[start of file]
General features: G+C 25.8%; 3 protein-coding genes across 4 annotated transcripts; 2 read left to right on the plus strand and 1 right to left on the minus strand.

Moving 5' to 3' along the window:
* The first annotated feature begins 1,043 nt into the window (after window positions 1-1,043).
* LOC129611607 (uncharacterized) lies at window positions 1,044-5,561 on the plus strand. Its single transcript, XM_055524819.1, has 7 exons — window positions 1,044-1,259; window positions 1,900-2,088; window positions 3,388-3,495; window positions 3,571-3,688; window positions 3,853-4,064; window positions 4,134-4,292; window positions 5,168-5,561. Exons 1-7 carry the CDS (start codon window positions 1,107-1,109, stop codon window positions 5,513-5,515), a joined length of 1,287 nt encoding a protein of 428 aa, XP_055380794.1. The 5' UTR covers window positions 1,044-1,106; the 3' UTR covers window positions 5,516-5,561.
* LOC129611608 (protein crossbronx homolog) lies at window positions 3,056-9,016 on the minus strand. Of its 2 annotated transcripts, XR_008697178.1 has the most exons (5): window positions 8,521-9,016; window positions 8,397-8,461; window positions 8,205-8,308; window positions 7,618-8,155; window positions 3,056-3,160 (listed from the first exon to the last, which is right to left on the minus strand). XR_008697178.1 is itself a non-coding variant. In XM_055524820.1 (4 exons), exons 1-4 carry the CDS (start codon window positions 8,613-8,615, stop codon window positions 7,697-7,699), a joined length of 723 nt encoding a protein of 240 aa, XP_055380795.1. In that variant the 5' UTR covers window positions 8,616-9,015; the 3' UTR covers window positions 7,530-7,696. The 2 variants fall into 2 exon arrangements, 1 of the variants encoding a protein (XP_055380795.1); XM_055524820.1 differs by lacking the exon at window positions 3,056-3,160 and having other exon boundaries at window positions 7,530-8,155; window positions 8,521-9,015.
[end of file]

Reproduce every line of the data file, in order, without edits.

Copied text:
General features: G+C 25.8%; 3 protein-coding genes across 4 annotated transcripts; 2 read left to right on the plus strand and 1 right to left on the minus strand.

Moving 5' to 3' along the window:
* The first annotated feature begins 1,043 nt into the window (after window positions 1-1,043).
* LOC129611607 (uncharacterized) lies at window positions 1,044-5,561 on the plus strand. Its single transcript, XM_055524819.1, has 7 exons — window positions 1,044-1,259; window positions 1,900-2,088; window positions 3,388-3,495; window positions 3,571-3,688; window positions 3,853-4,064; window positions 4,134-4,292; window positions 5,168-5,561. Exons 1-7 carry the CDS (start codon window positions 1,107-1,109, stop codon window positions 5,513-5,515), a joined length of 1,287 nt encoding a protein of 428 aa, XP_055380794.1. The 5' UTR covers window positions 1,044-1,106; the 3' UTR covers window positions 5,516-5,561.
* LOC129611608 (protein crossbronx homolog) lies at window positions 3,056-9,016 on the minus strand. Of its 2 annotated transcripts, XR_008697178.1 has the most exons (5): window positions 8,521-9,016; window positions 8,397-8,461; window positions 8,205-8,308; window positions 7,618-8,155; window positions 3,056-3,160 (listed from the first exon to the last, which is right to left on the minus strand). XR_008697178.1 is itself a non-coding variant. In XM_055524820.1 (4 exons), exons 1-4 carry the CDS (start codon window positions 8,613-8,615, stop codon window positions 7,697-7,699), a joined length of 723 nt encoding a protein of 240 aa, XP_055380795.1. In that variant the 5' UTR covers window positions 8,616-9,015; the 3' UTR covers window positions 7,530-7,696. The 2 variants fall into 2 exon arrangements, 1 of the variants encoding a protein (XP_055380795.1); XM_055524820.1 differs by lacking the exon at window positions 3,056-3,160 and having other exon boundaries at window positions 7,530-8,155; window positions 8,521-9,015.